A majority of likely voters say it is “important” Sens. Joe Manchin (D-WV) and Kyrsten Sinema (D-AZ) oppose President Joe Biden’s agenda in Congress, a Rasmussen Reports survey found on Friday.
“Two Democratic senators have prominently opposed President Joe Biden’s agenda in Congress. How important to you is it that some Democratic senators oppose the man who was elected as a Democrat to the presidency?” the survey asked.
Overall, 65 percent said it is “important,” and of those, 44 percent said it is “very important.”
While three-quarters of Republicans and 63 percent of independents said it is important, they are not alone, as a majority of Democrats, 59 percent, also consider it important.
Both Manchin and Sinema have been leading Democrat opposition to Biden’s initial $3.5 trillion agenda, triggering Biden.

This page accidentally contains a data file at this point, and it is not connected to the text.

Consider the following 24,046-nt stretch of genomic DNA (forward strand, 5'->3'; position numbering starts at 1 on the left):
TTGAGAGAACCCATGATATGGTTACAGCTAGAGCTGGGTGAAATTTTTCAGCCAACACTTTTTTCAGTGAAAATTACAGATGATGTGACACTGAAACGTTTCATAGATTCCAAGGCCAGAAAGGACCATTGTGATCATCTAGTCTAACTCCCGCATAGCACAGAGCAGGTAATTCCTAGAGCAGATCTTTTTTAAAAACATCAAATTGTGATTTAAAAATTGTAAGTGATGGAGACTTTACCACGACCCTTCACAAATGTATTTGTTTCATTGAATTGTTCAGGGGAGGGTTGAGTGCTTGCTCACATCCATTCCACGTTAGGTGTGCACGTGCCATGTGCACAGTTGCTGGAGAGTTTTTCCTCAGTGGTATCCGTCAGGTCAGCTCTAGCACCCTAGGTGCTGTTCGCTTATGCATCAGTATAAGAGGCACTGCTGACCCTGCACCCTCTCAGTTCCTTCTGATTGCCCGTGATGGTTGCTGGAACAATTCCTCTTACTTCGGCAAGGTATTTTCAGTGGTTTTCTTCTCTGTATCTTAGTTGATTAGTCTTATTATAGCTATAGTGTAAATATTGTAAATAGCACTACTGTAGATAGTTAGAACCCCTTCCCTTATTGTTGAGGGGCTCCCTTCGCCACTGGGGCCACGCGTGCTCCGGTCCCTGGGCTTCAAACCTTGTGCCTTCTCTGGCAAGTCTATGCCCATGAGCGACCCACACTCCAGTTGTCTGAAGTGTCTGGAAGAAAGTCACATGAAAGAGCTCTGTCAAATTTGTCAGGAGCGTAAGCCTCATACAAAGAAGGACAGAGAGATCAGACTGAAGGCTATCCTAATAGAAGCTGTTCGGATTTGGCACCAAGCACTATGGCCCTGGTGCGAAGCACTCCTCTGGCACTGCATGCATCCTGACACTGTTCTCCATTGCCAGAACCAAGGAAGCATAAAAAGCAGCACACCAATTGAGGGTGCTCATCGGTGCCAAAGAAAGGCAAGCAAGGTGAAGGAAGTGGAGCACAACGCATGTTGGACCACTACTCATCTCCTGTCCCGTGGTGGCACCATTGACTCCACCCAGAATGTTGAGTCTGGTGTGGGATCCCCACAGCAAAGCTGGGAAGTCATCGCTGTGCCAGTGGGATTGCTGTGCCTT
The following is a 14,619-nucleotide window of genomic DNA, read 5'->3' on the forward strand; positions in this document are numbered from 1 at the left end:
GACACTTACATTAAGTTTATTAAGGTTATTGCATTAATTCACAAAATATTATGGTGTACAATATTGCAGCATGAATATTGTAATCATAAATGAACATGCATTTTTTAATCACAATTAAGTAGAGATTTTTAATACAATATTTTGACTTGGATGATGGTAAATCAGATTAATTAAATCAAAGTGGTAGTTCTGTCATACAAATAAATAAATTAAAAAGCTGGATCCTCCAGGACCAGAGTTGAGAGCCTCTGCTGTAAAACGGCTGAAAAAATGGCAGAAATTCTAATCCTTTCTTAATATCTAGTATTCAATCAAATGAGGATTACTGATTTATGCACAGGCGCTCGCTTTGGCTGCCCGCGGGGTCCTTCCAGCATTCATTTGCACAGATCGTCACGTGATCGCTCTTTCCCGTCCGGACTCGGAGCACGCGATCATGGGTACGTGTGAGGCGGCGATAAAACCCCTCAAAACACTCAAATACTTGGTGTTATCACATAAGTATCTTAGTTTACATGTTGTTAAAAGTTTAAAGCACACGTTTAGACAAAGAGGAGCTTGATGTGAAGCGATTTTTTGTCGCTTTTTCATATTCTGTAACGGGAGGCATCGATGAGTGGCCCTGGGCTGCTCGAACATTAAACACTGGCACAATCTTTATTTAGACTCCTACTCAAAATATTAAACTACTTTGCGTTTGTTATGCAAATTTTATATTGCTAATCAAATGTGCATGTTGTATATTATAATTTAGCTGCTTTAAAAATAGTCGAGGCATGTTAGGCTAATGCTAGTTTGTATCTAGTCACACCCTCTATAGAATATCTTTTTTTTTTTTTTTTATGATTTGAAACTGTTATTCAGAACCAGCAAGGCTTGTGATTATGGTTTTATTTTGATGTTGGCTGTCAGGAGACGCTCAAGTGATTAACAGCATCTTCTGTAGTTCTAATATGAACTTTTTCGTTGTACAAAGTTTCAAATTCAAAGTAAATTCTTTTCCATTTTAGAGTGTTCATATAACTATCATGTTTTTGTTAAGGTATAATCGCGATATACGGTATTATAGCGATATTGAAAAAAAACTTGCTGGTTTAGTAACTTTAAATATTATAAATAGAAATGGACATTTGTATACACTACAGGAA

“We can bring the moderates and progressives together very easy if we had two more votes,” Biden told reporters this month. “Two. Two people.”
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The far-left’s efforts to court the two senators have proved to be futile, as Manchin has offered to become an independent while Sinema remains obstinate, reportedly opposing some of the tax increases proposed to pay for the infrastructure bill.
Radically left Sen. Bernie Sanders (I-VT) has raged about his colleagues in recent days, telling CNN’s Anderson Cooper last week that it is “unfair is that two members of the Senate think that they have a right to obstruct what the overwhelming majority of the American people want, what the president wants and what 48 out of 50 members, 96 percent of the U.S. Senate, and about equal number in the House.”
Rasmussen’s survey also asked respondents whether they believe the Democrat Party should be more like Senate Democrats or President Biden. Overall, 39 percent said the party should be more like Senate Democrats, 27 percent said more like Biden, and 34 percent remain unsure. However, a plurality of Democrats, 45 percent, said the party should be more like Biden, while 30 percent said Senate Democrats, and 25 percent remain unsure.
The survey, takenOctober 19-20, 2021, among 1,000 likely voters, has a margin of error of +/- 3 percent.